(pp. 155-188)

    Tropic Deathis a strange and brutal book, “a work of blistering imaginative power.”¹ Written for a North American audience, it nevertheless refused to make the Caribbean easily accessible. Relying heavily on reported speech, it is an extended exercise in code switching, moving deftly between vernaculars and linguistic registers. A number of Caribbean dialects vie on the page with the narrator’s Standard English, and Caribbean place names and practices are rarely explained. In this sense, it is a terrifically impertinent performance. Four stories are set in Barbados, one in British Guiana, one on a ship between Honduras and Jamaica, and...

  12. 6 A PERSON OF DISTINCTION (1926–1929)
    (pp. 189-222)

    AfterTropic Death, things went so well that one wonders why Walrond left the United States. Why desert the country whose acceptance he sought? Why abandon Harlem as it emerged into prominence? Surveying 1926, Charles Johnson observed that “more books on the Negro have appeared than any other year has yielded, Broadway has welcomed three Negro plays, and with Eric Walrond, another Negro writer has moved definitely into the ranks of American artists with his fiercely realistic Caribbean tales.” His name appeared alongside Toomer, Hughes, and Cullen as writers of lasting import. “Eric Walrond automatically finds himself in this class,”...

  13. 7 THE CARIBBEAN AND FRANCE (1928–1931)
    (pp. 223-262)

    When news reached Zora Neale Hurston that Eric Walrond and Countée Cullen were leaving on Guggenheim Fellowships, she dashed off an indignant note to Langston Hughes. “What, I ask with my feet turned out, are Countée and Eric going abroad to study? A Negro goes to white land to learn his trade! Ha!”¹ Hurston could sniff, but unlike most Guggenheim Fellows, Walrond’s journey took him throughout the Caribbean. His award was trumpeted in the African American press and beyond.²The Timesof London noted that he was one of “three negroes” among the 75 fellowship recipients.³ Shortly before Walrond left...

  14. 8 LONDON I (1931–1939)
    (pp. 263-290)

    What happened to Eric Walrond? The question had “been asked numerous times over the past several months by persons who remember the promising author,” reported theBaltimore Afro-Americanin 1935, “No one seems able to answer except that Mr. Walrond left about two years ago for Mediterranean points, and has been gone ever since.”¹ The “unknown quantity,” as Wallace Thurman called him, had become still more reclusive. He had granted just one interview during his brief visit to New York, terse and guarded. “Rumors reached [Charles] Johnson from Europe that Walrond had squandered the [fellowship] stipends and written nothing.”² Even...

  15. 9 BRADFORD-ON-AVON (1939–1952)
    (pp. 291-312)

    To ride the train from Bath to Bradford-on-Avon, as Eric Walrond did after evacuating London, is to thread eight miles of a pastoral idyll. Sloping gently to the River Avon, the meadows south of the Cotswold Mountains are embroidered with low stone fences, and for long stretches sheep and cows seem to be Wiltshire County’s only residents. If Bath is Jane Austen, Wiltshire is Thomas Hardy, all copses and closes. In Bradford-on-Avon, limestone buildings line the narrow lanes that meander up from the valley. It had a grittier, prosaic feel when Walrond arrived in 1939, but in many respects it...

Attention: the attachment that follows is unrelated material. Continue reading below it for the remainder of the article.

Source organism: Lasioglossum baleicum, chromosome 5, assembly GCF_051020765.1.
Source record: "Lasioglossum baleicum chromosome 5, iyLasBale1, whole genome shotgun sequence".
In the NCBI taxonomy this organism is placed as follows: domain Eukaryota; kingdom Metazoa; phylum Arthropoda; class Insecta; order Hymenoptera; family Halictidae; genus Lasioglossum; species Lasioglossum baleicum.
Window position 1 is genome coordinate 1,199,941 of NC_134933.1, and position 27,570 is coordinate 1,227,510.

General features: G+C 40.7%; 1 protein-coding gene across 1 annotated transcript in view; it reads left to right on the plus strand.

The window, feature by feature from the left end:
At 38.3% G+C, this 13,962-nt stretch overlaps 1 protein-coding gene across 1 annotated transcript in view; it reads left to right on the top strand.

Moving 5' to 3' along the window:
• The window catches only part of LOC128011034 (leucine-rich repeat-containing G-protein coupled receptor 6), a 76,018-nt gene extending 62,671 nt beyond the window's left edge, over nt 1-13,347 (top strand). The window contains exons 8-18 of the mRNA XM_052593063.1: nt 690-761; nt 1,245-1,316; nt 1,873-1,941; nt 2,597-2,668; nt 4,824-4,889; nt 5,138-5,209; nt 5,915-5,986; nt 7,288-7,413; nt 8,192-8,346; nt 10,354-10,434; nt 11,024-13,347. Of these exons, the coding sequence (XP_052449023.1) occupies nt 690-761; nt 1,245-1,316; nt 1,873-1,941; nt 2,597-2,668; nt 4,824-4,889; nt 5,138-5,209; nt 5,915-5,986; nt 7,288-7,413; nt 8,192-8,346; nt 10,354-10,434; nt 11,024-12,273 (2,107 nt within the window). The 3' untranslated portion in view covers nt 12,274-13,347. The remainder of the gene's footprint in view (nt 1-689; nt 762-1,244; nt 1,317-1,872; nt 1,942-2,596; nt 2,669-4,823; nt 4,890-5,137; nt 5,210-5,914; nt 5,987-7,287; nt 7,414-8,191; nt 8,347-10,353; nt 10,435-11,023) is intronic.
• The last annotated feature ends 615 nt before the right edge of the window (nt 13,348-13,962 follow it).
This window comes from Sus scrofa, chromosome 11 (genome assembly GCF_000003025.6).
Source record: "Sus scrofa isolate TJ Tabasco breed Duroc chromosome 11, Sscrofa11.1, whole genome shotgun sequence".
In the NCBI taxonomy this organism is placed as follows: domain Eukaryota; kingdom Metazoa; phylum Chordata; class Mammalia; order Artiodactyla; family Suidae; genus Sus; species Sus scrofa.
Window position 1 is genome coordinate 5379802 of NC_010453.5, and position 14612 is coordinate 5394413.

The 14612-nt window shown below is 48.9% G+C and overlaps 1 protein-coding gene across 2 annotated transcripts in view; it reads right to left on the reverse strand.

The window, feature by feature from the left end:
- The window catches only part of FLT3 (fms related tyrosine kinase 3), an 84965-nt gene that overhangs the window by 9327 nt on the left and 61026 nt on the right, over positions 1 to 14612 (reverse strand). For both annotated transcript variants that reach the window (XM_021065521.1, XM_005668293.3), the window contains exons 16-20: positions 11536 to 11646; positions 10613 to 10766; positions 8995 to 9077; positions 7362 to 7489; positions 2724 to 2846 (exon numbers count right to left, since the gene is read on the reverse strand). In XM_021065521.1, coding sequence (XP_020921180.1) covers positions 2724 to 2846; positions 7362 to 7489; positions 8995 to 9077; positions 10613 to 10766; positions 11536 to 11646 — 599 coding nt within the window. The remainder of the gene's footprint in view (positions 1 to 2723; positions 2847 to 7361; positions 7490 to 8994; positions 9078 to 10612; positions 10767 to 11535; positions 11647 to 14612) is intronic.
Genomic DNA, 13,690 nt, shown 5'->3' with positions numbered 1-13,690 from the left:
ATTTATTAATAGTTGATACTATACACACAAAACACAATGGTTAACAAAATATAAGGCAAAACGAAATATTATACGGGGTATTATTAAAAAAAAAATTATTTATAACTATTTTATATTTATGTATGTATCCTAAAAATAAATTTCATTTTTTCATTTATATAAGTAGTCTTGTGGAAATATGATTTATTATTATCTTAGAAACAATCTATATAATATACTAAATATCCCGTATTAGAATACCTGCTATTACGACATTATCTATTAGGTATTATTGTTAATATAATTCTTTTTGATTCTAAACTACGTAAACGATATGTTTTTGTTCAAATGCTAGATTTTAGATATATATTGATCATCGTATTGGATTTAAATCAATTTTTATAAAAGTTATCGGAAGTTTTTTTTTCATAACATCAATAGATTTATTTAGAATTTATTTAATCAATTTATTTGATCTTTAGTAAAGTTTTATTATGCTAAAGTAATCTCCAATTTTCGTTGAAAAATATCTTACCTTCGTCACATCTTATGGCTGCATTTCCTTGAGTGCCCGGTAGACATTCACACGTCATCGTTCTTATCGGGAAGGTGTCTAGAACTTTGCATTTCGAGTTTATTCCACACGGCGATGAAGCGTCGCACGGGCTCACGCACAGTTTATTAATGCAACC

(pp. 313-336)

    Eric Walrond admitted himself to the Roundway Psychiatric Hospital after an unseasonably snowy spring. “South England Blizzard Chaos” read the local headline, and Walrond’s sun-drenched stories of Barbados, Guyana, and Panama accompanied him, unpublished, to his new home.¹ The hospital, a massive complex on forty acres of land, housed thirteen hundred patients, many of whom were voluntary, like him. Formerly the Wiltshire County Asylum, it had been in operation since the Lunatics Act of 1845. For Walrond to acknowledge that he could no longer manage his illness required a good deal of courage and perhaps desperation. Patient records from this...

  17. 11 LONDON II (1957–1966)
    (pp. 337-354)

    Relieved to be self-sufficient again, Walrond thanked Nancy Cunard breathlessly for having introduced him to Erica Marx. “If you had not given her my name and address and if she had not got into touch with me, I would not be writing this letter now to thank you for having made it possible for me to make a clean break with the life I had known for so very long,” signing himself “Yours in eternal gratitude.”¹ Some of the gregariousness returned. Over lunch in Leicester Square, he discussed the proposed program with Marx and her Company of Nine partners.² Walrond’s...

    (pp. 355-358)

    The archive on Eric Walrond is riddled with gaps and silences. Much of what enables us to reconstruct his career is absent and perhaps beyond recovery. And yet a narrative emerges from the fragments, tracing a jagged path through the Caribbean diaspora, illustrating the boldness of Walrond’s work and its polyphony. He was not as prolific as some of his peers, but he was far more prolific after all than many realized. Despite his limitations, there is something poignant about the path he followed and something significant about the stories he told, the disquieting impression his work leaves on readers....

  19. NOTES
    (pp. 359-388)
    (pp. 389-402)
  21. INDEX
    (pp. 403-418)